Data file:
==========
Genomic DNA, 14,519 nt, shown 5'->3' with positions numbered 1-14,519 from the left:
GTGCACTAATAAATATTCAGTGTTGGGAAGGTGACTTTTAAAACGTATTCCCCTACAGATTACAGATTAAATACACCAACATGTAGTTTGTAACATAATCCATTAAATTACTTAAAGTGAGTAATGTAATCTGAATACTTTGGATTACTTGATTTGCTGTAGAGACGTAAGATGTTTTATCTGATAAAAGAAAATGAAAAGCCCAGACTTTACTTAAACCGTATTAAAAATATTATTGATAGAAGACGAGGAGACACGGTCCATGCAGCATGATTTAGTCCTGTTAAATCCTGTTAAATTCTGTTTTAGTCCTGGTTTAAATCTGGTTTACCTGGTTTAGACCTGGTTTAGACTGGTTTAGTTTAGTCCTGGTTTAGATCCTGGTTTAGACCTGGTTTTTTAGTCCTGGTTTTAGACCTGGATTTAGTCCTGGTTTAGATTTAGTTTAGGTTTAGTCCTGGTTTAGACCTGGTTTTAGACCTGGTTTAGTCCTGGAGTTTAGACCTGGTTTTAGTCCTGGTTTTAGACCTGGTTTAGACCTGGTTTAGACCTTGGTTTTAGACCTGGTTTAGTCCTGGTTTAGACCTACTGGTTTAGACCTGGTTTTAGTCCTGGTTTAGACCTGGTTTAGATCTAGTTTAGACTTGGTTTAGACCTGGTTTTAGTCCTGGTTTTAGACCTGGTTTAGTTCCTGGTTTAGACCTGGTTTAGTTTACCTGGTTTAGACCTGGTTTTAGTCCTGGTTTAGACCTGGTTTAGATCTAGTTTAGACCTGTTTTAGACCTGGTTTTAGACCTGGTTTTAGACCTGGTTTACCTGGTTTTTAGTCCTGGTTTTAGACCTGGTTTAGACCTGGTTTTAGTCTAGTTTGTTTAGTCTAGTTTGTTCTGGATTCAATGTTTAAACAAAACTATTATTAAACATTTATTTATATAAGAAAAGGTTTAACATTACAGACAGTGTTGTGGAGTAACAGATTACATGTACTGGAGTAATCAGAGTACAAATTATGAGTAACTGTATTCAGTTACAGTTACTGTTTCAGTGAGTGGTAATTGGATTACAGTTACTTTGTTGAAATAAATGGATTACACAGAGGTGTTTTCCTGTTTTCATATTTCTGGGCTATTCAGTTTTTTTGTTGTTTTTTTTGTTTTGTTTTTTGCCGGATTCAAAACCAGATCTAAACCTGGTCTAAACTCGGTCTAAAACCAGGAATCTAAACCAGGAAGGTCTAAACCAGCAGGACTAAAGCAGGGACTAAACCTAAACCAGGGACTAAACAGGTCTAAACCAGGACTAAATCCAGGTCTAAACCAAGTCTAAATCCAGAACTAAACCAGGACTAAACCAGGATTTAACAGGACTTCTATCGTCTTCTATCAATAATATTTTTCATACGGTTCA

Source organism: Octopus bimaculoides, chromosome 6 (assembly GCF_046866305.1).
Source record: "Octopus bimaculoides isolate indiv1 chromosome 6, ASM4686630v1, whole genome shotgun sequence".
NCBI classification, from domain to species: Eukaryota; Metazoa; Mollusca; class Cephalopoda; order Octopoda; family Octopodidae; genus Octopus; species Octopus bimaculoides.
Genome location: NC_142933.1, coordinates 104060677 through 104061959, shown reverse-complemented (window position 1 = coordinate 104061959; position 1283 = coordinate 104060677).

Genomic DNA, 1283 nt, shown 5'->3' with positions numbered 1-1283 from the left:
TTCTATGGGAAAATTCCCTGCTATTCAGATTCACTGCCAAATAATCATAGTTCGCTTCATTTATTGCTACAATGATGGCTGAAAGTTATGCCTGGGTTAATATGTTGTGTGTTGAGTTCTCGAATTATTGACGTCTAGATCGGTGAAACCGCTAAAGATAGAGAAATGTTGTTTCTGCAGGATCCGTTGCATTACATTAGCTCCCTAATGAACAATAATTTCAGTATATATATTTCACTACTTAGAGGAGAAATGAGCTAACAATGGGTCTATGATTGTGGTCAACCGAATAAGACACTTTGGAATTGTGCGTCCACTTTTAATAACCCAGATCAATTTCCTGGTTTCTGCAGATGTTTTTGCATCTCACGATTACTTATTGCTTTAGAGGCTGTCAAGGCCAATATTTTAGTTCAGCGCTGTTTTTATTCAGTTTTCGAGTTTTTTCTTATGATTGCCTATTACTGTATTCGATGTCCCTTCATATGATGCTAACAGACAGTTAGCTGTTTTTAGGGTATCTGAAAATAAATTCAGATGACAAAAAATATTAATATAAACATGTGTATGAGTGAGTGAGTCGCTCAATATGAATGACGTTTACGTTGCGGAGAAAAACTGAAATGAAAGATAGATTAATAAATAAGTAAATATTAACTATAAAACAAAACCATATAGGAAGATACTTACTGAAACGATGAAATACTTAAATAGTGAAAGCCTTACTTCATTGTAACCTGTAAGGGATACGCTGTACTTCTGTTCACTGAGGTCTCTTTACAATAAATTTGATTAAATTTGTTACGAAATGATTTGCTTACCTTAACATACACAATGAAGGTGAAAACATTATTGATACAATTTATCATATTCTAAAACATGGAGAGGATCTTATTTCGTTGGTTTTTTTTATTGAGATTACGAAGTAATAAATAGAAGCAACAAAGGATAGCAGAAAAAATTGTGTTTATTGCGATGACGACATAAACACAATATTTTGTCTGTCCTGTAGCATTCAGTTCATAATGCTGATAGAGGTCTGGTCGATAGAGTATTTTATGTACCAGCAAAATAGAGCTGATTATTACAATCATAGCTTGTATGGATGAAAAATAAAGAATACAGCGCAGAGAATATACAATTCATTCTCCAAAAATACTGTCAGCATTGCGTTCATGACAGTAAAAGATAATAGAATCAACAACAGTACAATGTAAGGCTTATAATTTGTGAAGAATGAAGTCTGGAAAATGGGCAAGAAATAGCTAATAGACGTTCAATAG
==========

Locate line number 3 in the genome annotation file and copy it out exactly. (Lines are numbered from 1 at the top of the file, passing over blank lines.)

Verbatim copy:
Source organism: Octopus bimaculoides, chromosome 6 (assembly GCF_046866305.1).